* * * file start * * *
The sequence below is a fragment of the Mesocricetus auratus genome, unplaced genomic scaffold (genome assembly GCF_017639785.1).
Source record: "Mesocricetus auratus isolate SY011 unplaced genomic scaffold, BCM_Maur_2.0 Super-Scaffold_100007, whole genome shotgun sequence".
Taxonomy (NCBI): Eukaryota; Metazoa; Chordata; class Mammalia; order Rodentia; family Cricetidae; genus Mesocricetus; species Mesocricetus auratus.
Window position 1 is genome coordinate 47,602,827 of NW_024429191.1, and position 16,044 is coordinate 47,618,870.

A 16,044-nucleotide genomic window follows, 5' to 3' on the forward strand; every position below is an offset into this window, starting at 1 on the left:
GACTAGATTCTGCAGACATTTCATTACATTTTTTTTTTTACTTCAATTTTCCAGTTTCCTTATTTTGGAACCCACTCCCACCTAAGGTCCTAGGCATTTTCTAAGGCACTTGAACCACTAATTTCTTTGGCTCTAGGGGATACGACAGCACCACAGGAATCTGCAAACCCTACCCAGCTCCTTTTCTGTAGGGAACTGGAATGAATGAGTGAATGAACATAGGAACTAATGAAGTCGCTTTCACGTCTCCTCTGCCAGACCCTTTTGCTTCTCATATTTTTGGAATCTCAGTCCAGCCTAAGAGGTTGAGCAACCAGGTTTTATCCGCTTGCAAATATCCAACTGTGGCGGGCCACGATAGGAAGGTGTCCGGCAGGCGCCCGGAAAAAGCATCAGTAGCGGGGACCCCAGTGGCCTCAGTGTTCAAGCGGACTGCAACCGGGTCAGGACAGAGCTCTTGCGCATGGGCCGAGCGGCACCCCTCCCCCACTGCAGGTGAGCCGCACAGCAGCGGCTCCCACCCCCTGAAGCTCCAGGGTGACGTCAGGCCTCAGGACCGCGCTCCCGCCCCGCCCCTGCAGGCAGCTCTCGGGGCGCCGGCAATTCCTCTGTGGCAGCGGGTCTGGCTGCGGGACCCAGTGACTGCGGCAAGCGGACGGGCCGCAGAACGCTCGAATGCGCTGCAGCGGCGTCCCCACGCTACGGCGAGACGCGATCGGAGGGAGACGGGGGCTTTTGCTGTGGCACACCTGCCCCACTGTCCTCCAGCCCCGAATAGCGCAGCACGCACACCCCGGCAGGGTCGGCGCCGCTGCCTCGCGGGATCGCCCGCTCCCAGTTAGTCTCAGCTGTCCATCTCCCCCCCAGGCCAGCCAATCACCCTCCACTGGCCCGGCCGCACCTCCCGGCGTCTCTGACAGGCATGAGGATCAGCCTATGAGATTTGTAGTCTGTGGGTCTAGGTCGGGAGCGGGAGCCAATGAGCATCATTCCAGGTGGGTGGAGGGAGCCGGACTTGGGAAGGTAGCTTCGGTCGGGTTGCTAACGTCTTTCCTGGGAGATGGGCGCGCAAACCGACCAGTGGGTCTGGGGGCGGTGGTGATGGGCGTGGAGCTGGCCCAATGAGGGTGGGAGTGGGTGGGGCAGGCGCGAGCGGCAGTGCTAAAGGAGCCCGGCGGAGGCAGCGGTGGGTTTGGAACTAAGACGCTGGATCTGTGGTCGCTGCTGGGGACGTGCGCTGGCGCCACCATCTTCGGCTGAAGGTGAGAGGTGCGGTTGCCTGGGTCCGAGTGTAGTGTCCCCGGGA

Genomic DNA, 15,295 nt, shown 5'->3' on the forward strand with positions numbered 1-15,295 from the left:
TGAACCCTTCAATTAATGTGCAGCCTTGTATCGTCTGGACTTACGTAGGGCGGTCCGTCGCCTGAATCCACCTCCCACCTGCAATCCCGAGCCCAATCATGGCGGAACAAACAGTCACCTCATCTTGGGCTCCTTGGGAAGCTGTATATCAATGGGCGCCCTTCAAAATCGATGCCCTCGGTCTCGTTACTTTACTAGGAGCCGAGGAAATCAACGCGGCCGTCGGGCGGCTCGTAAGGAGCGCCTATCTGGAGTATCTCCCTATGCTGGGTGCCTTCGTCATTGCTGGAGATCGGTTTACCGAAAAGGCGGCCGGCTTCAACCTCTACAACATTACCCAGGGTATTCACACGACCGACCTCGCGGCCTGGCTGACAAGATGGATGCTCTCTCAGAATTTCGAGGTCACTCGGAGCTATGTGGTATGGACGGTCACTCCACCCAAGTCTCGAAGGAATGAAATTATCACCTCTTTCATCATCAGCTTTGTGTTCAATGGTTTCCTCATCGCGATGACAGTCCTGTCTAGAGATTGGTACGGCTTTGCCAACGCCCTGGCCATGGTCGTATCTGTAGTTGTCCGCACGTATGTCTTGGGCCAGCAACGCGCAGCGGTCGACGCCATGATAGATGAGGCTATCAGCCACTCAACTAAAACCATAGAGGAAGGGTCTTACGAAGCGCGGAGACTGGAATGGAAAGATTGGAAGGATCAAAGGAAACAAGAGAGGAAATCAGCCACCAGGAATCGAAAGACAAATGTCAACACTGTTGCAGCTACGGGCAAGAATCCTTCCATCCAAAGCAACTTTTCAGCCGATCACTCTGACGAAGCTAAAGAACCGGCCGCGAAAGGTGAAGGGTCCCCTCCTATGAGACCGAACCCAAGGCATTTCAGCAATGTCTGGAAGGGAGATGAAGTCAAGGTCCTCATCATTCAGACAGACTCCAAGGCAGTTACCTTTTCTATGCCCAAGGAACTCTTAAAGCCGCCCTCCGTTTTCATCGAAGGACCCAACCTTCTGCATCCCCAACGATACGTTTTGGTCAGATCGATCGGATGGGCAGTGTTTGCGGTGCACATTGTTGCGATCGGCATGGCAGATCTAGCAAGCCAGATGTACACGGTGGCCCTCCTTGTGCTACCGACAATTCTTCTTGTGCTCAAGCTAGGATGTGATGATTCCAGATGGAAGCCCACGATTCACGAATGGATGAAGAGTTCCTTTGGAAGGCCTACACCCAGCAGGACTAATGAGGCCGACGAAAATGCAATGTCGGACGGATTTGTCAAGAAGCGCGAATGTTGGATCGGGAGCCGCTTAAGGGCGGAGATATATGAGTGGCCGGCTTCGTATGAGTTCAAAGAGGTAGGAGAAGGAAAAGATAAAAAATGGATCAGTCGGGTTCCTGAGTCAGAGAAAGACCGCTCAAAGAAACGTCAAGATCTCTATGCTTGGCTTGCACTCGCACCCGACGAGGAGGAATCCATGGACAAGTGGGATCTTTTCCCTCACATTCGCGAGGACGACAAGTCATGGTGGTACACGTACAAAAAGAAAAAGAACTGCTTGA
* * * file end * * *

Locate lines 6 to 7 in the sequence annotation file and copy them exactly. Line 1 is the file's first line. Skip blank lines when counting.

GACTAGATTCTGCAGACATTTCATTACATTTTTTTTTTTACTTCAATTTTCCAGTTTCCTTATTTTGGAACCCACTCCCACCTAAGGTCCTAGGCATTTTCTAAGGCACTTGAACCACTAATTTCTTTGGCTCTAGGGGATACGACAGCACCACAGGAATCTGCAAACCCTACCCAGCTCCTTTTCTGTAGGGAACTGGAATGAATGAGTGAATGAACATAGGAACTAATGAAGTCGCTTTCACGTCTCCTCTGCCAGACCCTTTTGCTTCTCATATTTTTGGAATCTCAGTCCAGCCTAAGAGGTTGAGCAACCAGGTTTTATCCGCTTGCAAATATCCAACTGTGGCGGGCCACGATAGGAAGGTGTCCGGCAGGCGCCCGGAAAAAGCATCAGTAGCGGGGACCCCAGTGGCCTCAGTGTTCAAGCGGACTGCAACCGGGTCAGGACAGAGCTCTTGCGCATGGGCCGAGCGGCACCCCTCCCCCACTGCAGGTGAGCCGCACAGCAGCGGCTCCCACCCCCTGAAGCTCCAGGGTGACGTCAGGCCTCAGGACCGCGCTCCCGCCCCGCCCCTGCAGGCAGCTCTCGGGGCGCCGGCAATTCCTCTGTGGCAGCGGGTCTGGCTGCGGGACCCAGTGACTGCGGCAAGCGGACGGGCCGCAGAACGCTCGAATGCGCTGCAGCGGCGTCCCCACGCTACGGCGAGACGCGATCGGAGGGAGACGGGGGCTTTTGCTGTGGCACACCTGCCCCACTGTCCTCCAGCCCCGAATAGCGCAGCACGCACACCCCGGCAGGGTCGGCGCCGCTGCCTCGCGGGATCGCCCGCTCCCAGTTAGTCTCAGCTGTCCATCTCCCCCCCAGGCCAGCCAATCACCCTCCACTGGCCCGGCCGCACCTCCCGGCGTCTCTGACAGGCATGAGGATCAGCCTATGAGATTTGTAGTCTGTGGGTCTAGGTCGGGAGCGGGAGCCAATGAGCATCATTCCAGGTGGGTGGAGGGAGCCGGACTTGGGAAGGTAGCTTCGGTCGGGTTGCTAACGTCTTTCCTGGGAGATGGGCGCGCAAACCGACCAGTGGGTCTGGGGGCGGTGGTGATGGGCGTGGAGCTGGCCCAATGAGGGTGGGAGTGGGTGGGGCAGGCGCGAGCGGCAGTGCTAAAGGAGCCCGGCGGAGGCAGCGGTGGGTTTGGAACTAAGACGCTGGATCTGTGGTCGCTGCTGGGGACGTGCGCTGGCGCCACCATCTTCGGCTGAAGGTGAGAGGTGCGGTTGCCTGGGTCCGAGTGTAGTGTCCCCGGGA

Genomic DNA, 15,295 nt, shown 5'->3' on the forward strand with positions numbered 1-15,295 from the left: